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    Originally posted here by (V)/\><

    why would you want to tag frames? tagging frames means that you can keep track of the ports the frames come from. this means that by checking the vlan database the switch is ``aware'' of vlan that the frame came from. this allows you to run things like the Spanning Tree Protocol seperately for each vlan.

    I didn't suggest that he tag, I said if he hadn't then he'd still have his ports in the default vlan. With the equipment I use, tagging the port immediately removes it from vlan 1.

    Now for Scimitar...since it looks like just about everything else has been answered, I'll answer question e) (both of them )

    I use Cisco 29xx 35xx 3550's 4908's 4003's, 4006's, 5509's, and LS1010's. Before I took this job, I made a pretty good living installing CAT based chassis switches for telco's and big businesses.
    From Foundry I use FES 2402's, 4802's, 9604's, 12 GCF's, and Fast Iron 400's and 800's.

    For the last almost year and a half I have steadily been replacing all my Cisco gear with Foundry. This is some IMHO stuff here, but as far as I'm concerned, Cisco makes crappy switches. I still use their routers all over the place where I need , frame-relay, Serial and ISDN links, but if I can get away with routing Ethernet, I'm all about the Foundry stuff these days.

    I wrote the RFP for, managed the installation of, and am the HMFIC of the world's largest (we think) point-to-multipoint wireless WAN. (Seriously, it's like the first thing on my resume.) At each of my cell towers, I am using Foundry FES 4802's with premium layer 3 code for all the connections. Which brings us to the first question e) What's the point of tagging?

    Glad you asked. Being a point to multipoint system, what is actually plugged into the switch at the cell towers is a Base Station Unit (BSU). At each of my remote sites, there is a Subscriber Unit (SU) that talks to a BSU. There are 6 BSU's per cell tower, each covering a 60 degree sector. Well, in that 60 degrees I have much more than one SU. So let's say there are three sites, A,B, and C sharing one BSU. That BSU is plugged into one port. What happens when Site A sends an OSPF update to the rest of the network? Well, the downstream switch floods it, but it doesn't flood it out the port it came in on. Therefore site B and C don't get the OSPF update. After a short period of time, the db's are inconsistent as hell all over the network and things start crashing. Tagging solves that by the switch knowing that there are more SU's attached to the same port, therefore the LSA's go out and the db stays up to date. Also without tagging site A can't talk directly to site B or C, because ARP broadcasts don't go out the same port which they are received on. Now...there are other ways this could have been done besides tagging (creating multiple networks with sub-interfaces and the like) but tagging took care of it.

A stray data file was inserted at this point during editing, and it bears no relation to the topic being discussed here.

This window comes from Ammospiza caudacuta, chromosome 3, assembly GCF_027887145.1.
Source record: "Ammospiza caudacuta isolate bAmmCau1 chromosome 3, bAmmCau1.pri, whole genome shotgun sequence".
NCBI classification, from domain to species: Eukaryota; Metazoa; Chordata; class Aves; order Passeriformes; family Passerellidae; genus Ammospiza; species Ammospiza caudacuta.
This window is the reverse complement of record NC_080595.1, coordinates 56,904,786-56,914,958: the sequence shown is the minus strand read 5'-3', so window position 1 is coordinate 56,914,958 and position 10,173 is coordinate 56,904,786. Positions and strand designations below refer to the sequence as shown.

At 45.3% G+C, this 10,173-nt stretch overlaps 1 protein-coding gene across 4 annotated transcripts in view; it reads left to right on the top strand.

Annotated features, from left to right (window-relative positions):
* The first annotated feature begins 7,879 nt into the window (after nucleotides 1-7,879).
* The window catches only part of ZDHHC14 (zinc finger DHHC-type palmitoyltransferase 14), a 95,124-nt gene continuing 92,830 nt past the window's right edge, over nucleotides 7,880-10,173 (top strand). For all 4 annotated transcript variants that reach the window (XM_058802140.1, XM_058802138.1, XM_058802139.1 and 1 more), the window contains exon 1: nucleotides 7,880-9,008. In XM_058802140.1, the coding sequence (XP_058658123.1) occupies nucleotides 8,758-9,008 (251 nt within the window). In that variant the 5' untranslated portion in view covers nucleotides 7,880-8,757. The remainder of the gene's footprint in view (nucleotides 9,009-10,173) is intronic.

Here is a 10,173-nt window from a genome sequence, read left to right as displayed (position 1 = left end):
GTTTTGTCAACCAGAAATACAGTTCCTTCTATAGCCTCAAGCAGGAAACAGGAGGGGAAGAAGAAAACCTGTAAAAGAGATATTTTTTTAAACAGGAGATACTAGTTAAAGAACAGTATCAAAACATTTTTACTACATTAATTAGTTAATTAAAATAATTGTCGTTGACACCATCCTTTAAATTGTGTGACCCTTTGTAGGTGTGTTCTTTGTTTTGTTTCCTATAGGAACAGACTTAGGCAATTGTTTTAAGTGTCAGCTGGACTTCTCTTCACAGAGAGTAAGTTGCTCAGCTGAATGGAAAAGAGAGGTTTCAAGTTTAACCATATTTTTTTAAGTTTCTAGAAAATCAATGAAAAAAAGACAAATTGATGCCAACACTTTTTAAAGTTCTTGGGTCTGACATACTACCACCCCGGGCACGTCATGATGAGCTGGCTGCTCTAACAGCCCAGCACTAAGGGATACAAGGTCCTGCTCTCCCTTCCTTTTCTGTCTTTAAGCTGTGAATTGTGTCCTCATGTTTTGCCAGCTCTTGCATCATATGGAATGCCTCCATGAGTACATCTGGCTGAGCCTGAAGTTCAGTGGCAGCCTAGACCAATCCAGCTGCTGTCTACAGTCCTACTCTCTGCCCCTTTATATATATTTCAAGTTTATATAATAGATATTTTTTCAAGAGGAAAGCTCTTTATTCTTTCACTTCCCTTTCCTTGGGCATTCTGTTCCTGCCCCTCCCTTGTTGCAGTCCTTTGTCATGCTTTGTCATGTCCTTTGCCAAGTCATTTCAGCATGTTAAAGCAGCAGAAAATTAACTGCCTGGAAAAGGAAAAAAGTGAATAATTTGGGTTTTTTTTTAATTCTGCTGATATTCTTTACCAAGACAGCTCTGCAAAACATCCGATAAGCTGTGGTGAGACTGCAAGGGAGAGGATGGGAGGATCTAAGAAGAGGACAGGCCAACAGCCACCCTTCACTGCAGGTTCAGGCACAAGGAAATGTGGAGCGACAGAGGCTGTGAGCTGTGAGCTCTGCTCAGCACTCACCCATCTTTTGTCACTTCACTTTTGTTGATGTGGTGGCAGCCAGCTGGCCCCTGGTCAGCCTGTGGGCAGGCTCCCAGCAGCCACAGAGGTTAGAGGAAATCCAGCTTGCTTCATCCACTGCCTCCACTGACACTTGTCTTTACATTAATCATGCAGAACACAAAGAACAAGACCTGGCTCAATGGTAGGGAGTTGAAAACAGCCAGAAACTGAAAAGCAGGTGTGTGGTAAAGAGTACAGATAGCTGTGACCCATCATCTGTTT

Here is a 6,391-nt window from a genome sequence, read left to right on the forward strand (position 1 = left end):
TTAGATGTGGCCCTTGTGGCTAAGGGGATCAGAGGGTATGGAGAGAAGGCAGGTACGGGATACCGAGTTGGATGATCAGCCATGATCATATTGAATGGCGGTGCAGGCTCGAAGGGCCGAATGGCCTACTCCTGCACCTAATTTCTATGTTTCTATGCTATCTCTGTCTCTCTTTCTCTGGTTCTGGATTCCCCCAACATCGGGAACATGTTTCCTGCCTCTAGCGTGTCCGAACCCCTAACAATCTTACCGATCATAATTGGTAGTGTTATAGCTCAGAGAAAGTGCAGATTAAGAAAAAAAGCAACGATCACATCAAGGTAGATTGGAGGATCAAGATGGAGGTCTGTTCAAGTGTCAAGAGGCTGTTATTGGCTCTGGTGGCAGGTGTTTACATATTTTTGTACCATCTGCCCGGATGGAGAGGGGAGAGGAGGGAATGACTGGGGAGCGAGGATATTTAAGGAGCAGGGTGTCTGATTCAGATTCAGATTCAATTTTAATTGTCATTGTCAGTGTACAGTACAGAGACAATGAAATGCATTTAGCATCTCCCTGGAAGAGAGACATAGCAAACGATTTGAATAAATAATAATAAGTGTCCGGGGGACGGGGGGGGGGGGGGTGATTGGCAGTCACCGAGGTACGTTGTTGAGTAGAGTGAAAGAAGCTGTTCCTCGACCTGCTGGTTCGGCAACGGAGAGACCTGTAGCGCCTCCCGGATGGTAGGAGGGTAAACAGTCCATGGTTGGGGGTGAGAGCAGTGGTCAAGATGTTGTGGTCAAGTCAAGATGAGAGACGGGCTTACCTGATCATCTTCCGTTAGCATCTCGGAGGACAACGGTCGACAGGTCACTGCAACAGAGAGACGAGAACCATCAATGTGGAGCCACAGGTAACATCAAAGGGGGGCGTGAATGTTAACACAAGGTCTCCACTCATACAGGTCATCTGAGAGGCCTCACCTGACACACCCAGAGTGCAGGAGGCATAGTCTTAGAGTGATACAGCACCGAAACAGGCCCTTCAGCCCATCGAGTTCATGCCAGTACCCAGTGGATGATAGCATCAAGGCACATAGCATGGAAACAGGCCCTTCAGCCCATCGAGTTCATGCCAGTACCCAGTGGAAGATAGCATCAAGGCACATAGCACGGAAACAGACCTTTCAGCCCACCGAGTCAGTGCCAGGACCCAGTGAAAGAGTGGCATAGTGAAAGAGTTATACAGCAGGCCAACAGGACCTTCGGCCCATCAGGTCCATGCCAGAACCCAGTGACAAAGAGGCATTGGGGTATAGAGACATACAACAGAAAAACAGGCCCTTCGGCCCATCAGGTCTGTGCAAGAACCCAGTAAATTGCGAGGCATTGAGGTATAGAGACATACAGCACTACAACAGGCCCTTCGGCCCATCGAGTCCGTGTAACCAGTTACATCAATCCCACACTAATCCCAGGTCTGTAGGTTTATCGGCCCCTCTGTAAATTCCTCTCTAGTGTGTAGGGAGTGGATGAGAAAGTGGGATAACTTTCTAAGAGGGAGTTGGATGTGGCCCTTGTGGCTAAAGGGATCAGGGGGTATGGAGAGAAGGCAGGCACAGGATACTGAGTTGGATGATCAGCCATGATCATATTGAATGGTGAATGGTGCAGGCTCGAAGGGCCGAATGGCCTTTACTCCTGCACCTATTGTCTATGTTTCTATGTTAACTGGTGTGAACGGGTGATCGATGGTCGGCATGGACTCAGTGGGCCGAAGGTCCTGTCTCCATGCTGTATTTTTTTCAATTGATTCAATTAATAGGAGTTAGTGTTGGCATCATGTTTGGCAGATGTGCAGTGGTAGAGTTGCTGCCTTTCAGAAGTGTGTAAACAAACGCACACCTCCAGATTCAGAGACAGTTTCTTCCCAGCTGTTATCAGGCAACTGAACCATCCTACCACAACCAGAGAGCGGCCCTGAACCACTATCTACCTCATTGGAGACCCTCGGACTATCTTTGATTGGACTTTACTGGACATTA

10. #10
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    no big deal. it's easy to confuse those 'cause when you set up a trunk you have to specify what type of tagging you want to use.


    actually, Scimitar, your questions d and e are not really the same. or not the same at all. to answer e) properly i'd say the point of it is to specify a trunk! :smiley-face:

    you should only need one of these per switch,

    and you only need one if you are connecting to other switches or a router.
    Hmm...theres something a little peculiar here. Oh i see what it is! the sentence is talking about itself! do you see that? what do you mean? sentences can\'t talk! No, but they REFER to things, and this one refers directly-unambigeously-unmistakably-to the very sentence which it is!